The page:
Is there any way to store unsigned long in core data?

CoreData provides Integer 16, Integer 32 and Integer 64 storage, but doesn't support any sign qualifiers. You can store an unsigned int (32 bit) as a signed long (64 bit) and make sure the value is preserved for the full range, but an unsigned long seems to require a 128 bit signed integer to store, which of course isn't supported by CoreData. Is there any way then to store unsigned long in coreData?

-------------Problems Reply------------

[Previous comment promoted to answer]

Sounds like it is the bit pattern which is important to you and not the integer value per se. You can store it as a signed - just cast it as C signed<->unsigned casts don't enforce mathematical correctness and just preserve the bits. Cast it back to use it.

Follow up question:

In general yes in (Obj-)C(++) you can store an unsigned integer value into a variable with the equivalent signed integer type, and vice-versa. C casts from signed -> unsigned by definition equate to a bit-copy when using 2's complement integers and the two types are the same size. Going the other way, unsigned -> signed, is "implementation defined" - which in practice usually means a bit-copy. Clang & GCC use a bit-copy for both, but if you want to be absolutely certain you can use a union:

unsigned long r;
long l;

r = (unsigned long)l; // will always work (cast optional)

// following is l = (long)r (cast optional) without "implementation defined" risk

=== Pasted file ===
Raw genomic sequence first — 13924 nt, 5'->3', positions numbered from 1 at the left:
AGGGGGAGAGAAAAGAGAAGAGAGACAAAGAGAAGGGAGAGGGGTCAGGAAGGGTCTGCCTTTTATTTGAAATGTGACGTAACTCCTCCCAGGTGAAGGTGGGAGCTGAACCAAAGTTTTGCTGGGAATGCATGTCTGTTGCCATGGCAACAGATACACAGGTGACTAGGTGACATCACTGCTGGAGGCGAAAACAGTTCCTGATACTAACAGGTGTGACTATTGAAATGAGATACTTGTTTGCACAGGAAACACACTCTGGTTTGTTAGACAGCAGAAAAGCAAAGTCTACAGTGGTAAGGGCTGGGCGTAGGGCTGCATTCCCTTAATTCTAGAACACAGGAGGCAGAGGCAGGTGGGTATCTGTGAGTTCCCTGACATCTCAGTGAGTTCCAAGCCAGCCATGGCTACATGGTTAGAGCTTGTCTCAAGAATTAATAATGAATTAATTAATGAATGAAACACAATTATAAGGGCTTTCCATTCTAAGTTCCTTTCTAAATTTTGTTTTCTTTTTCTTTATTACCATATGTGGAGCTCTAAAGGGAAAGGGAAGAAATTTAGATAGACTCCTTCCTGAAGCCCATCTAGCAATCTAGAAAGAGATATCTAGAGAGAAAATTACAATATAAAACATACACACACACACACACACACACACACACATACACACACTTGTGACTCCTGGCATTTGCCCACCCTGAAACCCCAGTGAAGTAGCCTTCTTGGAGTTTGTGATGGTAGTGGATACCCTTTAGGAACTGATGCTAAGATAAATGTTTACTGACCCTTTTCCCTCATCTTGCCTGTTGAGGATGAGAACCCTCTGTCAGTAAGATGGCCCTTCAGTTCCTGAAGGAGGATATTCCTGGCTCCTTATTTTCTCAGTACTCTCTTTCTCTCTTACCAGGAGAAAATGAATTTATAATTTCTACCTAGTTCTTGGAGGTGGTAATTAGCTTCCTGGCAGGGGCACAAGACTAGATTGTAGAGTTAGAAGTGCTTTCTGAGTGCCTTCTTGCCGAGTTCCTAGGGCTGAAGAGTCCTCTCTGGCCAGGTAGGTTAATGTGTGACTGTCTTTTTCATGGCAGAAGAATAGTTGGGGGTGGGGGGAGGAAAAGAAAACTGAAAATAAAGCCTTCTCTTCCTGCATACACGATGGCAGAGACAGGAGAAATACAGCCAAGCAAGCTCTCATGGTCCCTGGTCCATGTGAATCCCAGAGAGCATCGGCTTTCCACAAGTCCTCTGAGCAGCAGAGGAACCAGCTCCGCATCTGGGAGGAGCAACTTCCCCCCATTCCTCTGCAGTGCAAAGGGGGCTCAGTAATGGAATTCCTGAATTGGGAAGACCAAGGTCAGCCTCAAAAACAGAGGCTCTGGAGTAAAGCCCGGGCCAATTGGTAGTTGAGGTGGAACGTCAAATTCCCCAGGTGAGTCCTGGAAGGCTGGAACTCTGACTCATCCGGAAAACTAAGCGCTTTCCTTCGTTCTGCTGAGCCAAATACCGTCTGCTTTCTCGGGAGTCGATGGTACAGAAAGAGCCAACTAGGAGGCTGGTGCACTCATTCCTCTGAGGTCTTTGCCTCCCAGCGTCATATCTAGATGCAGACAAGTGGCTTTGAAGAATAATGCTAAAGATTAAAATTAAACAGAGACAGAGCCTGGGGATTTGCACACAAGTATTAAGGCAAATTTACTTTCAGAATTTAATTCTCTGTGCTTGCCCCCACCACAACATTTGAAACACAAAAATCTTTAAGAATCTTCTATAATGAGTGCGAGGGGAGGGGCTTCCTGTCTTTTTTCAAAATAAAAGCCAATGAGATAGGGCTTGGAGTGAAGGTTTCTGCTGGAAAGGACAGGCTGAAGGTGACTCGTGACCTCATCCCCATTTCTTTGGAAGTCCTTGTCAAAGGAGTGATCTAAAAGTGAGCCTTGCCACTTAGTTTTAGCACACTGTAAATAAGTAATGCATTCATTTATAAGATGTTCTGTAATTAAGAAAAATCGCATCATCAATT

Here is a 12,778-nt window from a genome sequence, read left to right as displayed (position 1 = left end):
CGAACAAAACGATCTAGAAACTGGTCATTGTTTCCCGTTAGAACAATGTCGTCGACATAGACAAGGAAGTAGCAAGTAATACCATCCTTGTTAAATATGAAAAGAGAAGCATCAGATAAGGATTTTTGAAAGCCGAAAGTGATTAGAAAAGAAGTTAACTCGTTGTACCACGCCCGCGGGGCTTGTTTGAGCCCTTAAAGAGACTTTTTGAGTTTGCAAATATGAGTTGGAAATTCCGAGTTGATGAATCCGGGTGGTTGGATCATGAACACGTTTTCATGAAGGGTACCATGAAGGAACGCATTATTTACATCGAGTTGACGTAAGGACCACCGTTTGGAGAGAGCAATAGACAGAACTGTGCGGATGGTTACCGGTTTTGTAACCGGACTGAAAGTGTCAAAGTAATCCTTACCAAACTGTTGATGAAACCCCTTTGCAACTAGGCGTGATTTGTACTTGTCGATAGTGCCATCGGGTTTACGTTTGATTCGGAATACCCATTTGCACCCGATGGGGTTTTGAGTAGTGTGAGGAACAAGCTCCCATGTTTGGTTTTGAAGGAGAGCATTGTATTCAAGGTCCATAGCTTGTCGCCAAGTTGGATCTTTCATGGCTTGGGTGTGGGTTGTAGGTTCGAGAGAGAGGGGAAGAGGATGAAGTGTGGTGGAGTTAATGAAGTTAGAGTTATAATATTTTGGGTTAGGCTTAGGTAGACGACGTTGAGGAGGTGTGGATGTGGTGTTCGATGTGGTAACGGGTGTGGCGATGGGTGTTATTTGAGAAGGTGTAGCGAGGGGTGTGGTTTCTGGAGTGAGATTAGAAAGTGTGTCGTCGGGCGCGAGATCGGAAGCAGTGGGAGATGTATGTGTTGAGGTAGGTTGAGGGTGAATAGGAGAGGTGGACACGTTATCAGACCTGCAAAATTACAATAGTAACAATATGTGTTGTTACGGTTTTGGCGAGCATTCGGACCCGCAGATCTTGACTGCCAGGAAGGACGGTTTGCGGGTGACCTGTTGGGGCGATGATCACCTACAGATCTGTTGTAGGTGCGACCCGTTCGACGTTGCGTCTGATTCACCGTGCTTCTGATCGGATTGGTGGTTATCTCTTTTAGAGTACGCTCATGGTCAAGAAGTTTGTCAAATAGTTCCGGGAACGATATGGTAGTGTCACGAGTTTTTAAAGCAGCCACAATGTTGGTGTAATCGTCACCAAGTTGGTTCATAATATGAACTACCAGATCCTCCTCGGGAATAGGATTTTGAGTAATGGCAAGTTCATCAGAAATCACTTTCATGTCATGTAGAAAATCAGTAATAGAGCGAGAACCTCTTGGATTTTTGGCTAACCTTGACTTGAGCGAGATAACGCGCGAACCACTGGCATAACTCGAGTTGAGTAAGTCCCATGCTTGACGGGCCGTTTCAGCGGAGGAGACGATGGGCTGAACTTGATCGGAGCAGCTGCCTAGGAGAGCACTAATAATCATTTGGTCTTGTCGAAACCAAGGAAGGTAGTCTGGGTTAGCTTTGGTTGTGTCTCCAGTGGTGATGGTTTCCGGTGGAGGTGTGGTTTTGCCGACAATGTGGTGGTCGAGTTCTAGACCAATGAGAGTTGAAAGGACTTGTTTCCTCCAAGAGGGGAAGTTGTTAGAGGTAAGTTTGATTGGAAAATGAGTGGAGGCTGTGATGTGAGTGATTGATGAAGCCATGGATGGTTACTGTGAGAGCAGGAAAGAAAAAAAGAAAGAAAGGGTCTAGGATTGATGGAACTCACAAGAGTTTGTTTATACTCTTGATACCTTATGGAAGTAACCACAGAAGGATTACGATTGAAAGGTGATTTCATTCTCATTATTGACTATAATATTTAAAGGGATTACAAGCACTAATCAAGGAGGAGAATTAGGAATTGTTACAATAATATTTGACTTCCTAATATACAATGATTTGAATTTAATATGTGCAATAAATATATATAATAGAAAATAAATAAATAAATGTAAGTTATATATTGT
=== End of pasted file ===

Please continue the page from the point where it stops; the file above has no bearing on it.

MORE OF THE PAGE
{ union { long sValue; unsigned long uValue; } tmp; tmp.uValue = r; l = tmp.sValue;}

But seriously I doubt anybody would! (Note: Clang at least will compile it down to a straight assignment (bit-copy).)

If you really need the full precision of 64 bit unsigned, you can make it transformable (check the documentation about storing Non-Standard Persistent Attributes). CoreData let's you store just about anything that way. But you probably don't need the full 64-bit precision...?!?

You could always convert [de]serialize it as a string. It isn't particularly clean, but it gives you the ability to store it as long as you can parse it back into an unsigned long.

An unsigned long is not 128bits (yet).
(or do you have a 128bits CPU?)

On a Mac, depending on your CPU architecture, it may be 32 or 64 bits.

See with:

NSLog( @"%u", sizeof( unsigned long ) );

So basically an unsigned long will be compatible will Integer32 or Integer64.

Category:cocoa Views:1 Time:2012-01-19

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